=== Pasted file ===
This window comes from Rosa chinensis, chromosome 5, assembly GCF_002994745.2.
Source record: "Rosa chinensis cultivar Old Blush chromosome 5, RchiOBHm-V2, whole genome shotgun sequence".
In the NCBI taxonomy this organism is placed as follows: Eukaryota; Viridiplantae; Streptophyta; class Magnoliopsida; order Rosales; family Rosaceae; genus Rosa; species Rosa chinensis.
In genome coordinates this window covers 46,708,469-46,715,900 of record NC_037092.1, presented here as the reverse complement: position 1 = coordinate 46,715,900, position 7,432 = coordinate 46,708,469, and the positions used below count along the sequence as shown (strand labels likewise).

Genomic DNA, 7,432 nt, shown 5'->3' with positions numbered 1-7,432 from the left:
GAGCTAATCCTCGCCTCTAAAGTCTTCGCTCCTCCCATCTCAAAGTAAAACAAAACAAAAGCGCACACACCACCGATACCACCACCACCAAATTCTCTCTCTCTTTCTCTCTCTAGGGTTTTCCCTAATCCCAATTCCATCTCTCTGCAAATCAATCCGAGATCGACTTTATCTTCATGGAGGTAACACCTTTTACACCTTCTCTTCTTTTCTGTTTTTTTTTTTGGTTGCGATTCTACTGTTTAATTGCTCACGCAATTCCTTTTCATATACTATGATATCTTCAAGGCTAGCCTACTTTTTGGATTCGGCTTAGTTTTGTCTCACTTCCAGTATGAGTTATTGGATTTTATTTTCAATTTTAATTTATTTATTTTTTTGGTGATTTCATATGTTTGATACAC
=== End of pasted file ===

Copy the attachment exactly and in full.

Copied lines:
This window comes from Rosa chinensis, chromosome 5, assembly GCF_002994745.2.
Source record: "Rosa chinensis cultivar Old Blush chromosome 5, RchiOBHm-V2, whole genome shotgun sequence".
In the NCBI taxonomy this organism is placed as follows: Eukaryota; Viridiplantae; Streptophyta; class Magnoliopsida; order Rosales; family Rosaceae; genus Rosa; species Rosa chinensis.
In genome coordinates this window covers 46,708,469-46,715,900 of record NC_037092.1, presented here as the reverse complement: position 1 = coordinate 46,715,900, position 7,432 = coordinate 46,708,469, and the positions used below count along the sequence as shown (strand labels likewise).

Genomic DNA, 7,432 nt, shown 5'->3' with positions numbered 1-7,432 from the left:
GAGCTAATCCTCGCCTCTAAAGTCTTCGCTCCTCCCATCTCAAAGTAAAACAAAACAAAAGCGCACACACCACCGATACCACCACCACCAAATTCTCTCTCTCTTTCTCTCTCTAGGGTTTTCCCTAATCCCAATTCCATCTCTCTGCAAATCAATCCGAGATCGACTTTATCTTCATGGAGGTAACACCTTTTACACCTTCTCTTCTTTTCTGTTTTTTTTTTTGGTTGCGATTCTACTGTTTAATTGCTCACGCAATTCCTTTTCATATACTATGATATCTTCAAGGCTAGCCTACTTTTTGGATTCGGCTTAGTTTTGTCTCACTTCCAGTATGAGTTATTGGATTTTATTTTCAATTTTAATTTATTTATTTTTTTGGTGATTTCATATGTTTGATACAC